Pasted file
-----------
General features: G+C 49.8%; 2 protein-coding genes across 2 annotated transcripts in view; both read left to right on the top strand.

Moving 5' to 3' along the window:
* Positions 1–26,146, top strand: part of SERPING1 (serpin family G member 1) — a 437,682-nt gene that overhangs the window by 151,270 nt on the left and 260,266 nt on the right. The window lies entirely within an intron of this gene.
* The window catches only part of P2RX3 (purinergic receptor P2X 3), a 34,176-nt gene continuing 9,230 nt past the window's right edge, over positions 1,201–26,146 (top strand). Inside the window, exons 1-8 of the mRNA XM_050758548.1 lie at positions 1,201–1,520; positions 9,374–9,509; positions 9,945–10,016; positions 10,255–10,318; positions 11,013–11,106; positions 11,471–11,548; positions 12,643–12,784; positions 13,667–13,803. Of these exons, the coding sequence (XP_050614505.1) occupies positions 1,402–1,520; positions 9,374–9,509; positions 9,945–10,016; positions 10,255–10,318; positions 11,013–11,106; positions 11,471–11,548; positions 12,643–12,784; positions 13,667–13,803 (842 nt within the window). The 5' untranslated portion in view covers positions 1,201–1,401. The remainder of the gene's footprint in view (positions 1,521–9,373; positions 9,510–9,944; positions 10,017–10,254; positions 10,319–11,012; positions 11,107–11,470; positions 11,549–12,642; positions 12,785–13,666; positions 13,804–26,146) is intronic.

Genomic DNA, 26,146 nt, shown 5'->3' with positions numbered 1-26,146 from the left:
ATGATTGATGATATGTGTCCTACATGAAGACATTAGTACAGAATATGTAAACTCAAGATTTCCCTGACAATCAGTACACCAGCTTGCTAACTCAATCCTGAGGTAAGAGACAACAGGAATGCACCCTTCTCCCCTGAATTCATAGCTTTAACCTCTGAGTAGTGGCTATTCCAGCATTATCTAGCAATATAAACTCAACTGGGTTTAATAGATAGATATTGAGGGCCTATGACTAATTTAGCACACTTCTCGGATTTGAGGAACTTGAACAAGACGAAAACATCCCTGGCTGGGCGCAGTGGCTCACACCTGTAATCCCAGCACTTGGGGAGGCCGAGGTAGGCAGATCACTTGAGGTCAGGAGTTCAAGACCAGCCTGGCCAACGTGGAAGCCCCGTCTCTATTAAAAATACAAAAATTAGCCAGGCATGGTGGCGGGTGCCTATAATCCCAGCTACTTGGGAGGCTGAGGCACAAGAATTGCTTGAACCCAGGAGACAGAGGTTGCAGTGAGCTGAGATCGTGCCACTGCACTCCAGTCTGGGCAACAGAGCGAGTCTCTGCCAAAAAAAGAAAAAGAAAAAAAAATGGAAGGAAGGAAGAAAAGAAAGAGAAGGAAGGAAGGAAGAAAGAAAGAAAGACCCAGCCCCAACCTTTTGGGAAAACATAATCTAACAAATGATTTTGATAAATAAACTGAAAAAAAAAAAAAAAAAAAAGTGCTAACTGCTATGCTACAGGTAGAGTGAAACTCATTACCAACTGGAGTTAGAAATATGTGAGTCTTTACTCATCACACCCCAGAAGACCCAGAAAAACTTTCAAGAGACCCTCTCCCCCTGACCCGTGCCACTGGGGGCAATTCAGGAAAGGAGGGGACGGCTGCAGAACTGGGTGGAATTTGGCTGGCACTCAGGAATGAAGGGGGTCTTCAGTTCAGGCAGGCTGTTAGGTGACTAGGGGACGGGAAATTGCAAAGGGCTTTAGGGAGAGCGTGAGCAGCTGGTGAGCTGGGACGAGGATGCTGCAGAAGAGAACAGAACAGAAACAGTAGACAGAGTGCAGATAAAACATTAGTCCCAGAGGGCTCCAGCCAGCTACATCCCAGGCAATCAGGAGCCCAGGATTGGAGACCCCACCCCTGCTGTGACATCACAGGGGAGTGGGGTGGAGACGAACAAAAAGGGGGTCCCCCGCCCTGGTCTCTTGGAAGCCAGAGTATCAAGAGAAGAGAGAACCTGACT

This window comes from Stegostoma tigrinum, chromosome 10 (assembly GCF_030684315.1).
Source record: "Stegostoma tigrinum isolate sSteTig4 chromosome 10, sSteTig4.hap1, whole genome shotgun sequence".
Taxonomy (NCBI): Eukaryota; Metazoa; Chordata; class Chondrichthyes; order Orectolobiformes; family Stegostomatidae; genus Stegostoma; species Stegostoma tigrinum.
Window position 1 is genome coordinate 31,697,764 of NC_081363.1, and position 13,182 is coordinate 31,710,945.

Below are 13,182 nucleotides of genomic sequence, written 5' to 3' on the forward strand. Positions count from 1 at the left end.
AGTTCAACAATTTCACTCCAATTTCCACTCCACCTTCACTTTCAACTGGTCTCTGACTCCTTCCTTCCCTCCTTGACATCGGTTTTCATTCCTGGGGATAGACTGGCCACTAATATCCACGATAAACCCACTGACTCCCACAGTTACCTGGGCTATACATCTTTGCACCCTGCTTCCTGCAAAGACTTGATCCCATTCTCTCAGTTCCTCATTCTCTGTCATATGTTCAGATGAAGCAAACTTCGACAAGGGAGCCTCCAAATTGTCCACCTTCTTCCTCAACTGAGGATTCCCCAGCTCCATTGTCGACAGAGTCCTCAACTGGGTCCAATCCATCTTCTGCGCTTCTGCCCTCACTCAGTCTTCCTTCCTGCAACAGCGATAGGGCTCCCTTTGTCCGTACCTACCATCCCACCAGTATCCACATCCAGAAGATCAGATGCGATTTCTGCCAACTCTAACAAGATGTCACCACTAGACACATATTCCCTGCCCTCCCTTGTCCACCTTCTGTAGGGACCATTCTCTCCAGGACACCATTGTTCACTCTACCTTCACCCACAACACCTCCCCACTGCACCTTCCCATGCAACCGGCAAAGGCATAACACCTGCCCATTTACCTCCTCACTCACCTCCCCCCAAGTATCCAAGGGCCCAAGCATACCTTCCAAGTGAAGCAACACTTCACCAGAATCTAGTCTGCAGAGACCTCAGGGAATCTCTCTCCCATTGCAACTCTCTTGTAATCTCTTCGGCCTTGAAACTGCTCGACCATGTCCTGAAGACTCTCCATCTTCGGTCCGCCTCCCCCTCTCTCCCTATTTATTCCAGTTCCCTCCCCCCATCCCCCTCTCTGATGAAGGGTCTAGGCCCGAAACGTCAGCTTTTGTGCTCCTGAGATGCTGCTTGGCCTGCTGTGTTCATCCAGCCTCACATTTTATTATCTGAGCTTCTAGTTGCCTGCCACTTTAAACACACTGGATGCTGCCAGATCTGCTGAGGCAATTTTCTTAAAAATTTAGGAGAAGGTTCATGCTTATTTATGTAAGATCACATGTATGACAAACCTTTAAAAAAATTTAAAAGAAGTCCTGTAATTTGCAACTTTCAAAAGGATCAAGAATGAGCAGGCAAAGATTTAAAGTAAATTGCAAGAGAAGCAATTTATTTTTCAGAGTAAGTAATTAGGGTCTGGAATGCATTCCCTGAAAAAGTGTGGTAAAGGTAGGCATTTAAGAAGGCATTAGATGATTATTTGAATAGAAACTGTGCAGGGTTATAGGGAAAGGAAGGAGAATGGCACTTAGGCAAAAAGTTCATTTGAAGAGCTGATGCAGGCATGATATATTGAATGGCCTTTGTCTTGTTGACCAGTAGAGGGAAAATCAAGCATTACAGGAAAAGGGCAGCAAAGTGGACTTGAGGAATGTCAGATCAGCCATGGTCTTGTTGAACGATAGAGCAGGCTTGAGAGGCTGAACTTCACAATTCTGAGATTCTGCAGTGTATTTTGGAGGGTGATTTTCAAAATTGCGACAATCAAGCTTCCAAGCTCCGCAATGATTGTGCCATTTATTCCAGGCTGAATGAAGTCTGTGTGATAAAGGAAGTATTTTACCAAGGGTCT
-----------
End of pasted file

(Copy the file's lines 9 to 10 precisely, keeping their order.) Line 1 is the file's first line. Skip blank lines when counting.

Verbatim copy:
Taxonomy (NCBI): Eukaryota; Metazoa; Chordata; class Chondrichthyes; order Orectolobiformes; family Stegostomatidae; genus Stegostoma; species Stegostoma tigrinum.
Window position 1 is genome coordinate 31,697,764 of NC_081363.1, and position 13,182 is coordinate 31,710,945.